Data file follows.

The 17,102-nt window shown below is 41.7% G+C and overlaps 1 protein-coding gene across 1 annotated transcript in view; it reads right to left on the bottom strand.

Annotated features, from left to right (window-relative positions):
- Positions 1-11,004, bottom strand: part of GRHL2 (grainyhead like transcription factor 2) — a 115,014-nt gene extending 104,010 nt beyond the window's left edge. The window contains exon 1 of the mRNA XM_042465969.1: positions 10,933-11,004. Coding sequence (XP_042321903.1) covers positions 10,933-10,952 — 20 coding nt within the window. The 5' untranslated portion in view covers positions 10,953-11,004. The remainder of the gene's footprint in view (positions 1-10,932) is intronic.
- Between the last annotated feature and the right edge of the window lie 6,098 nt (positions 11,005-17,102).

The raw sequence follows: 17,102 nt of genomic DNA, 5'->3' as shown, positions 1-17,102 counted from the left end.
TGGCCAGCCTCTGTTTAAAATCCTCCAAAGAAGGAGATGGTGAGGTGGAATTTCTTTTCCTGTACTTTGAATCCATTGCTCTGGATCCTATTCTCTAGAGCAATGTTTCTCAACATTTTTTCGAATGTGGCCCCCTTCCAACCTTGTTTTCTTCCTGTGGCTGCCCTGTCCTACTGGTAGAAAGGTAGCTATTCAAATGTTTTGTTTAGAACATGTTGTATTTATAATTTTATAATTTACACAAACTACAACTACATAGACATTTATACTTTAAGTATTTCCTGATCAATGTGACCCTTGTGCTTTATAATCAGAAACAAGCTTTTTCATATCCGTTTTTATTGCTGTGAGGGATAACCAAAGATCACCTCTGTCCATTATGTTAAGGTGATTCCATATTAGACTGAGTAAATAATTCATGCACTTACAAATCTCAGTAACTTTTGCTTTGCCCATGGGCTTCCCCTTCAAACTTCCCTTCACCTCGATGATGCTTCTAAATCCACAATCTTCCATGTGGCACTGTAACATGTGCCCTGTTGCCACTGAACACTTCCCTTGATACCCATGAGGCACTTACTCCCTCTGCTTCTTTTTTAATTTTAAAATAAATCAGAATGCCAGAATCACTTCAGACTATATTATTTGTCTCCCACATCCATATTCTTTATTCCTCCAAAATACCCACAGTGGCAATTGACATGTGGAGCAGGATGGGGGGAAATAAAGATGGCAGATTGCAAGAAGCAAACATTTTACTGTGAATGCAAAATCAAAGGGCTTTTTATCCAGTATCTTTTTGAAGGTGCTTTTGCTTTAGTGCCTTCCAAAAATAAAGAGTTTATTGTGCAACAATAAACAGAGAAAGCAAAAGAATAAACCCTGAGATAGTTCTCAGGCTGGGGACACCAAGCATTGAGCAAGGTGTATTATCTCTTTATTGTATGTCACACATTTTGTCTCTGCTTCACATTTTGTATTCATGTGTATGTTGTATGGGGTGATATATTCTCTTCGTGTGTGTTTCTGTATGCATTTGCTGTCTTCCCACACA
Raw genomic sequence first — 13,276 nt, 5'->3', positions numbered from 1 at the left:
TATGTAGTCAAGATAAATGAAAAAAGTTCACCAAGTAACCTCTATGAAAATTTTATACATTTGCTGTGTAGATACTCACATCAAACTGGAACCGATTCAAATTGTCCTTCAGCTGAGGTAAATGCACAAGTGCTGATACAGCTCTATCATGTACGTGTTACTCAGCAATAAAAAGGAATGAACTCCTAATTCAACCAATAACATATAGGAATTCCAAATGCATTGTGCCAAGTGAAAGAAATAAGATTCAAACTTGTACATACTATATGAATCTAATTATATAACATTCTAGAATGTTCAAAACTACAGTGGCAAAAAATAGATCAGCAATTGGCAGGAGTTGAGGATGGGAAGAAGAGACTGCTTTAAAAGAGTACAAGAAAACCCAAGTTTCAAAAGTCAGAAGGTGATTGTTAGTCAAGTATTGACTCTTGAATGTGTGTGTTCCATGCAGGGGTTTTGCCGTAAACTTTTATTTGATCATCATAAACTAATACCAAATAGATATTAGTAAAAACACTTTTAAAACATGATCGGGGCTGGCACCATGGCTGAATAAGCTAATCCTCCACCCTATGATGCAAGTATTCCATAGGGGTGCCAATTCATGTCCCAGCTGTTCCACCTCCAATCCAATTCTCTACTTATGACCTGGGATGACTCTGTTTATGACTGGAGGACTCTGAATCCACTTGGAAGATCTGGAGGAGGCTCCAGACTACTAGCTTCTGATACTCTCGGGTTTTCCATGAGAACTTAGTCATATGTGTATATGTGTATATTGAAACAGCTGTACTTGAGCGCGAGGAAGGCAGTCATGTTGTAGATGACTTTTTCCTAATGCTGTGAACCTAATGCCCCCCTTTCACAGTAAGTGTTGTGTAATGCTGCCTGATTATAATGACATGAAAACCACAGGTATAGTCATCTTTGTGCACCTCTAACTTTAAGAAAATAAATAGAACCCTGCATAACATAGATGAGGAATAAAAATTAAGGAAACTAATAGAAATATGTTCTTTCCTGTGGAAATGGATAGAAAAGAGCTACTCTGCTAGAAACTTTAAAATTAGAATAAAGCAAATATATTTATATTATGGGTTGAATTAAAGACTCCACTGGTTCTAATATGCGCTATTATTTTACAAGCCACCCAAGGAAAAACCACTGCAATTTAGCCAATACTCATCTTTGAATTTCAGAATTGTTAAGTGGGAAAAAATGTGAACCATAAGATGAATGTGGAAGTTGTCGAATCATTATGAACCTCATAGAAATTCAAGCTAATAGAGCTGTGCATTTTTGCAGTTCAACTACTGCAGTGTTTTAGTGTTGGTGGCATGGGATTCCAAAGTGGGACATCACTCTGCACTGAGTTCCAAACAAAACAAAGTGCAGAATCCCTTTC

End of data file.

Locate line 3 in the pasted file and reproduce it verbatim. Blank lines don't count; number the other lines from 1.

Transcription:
- Positions 1-11,004, bottom strand: part of GRHL2 (grainyhead like transcription factor 2) — a 115,014-nt gene extending 104,010 nt beyond the window's left edge. The window contains exon 1 of the mRNA XM_042465969.1: positions 10,933-11,004. Coding sequence (XP_042321903.1) covers positions 10,933-10,952 — 20 coding nt within the window. The 5' untranslated portion in view covers positions 10,953-11,004. The remainder of the gene's footprint in view (positions 1-10,932) is intronic.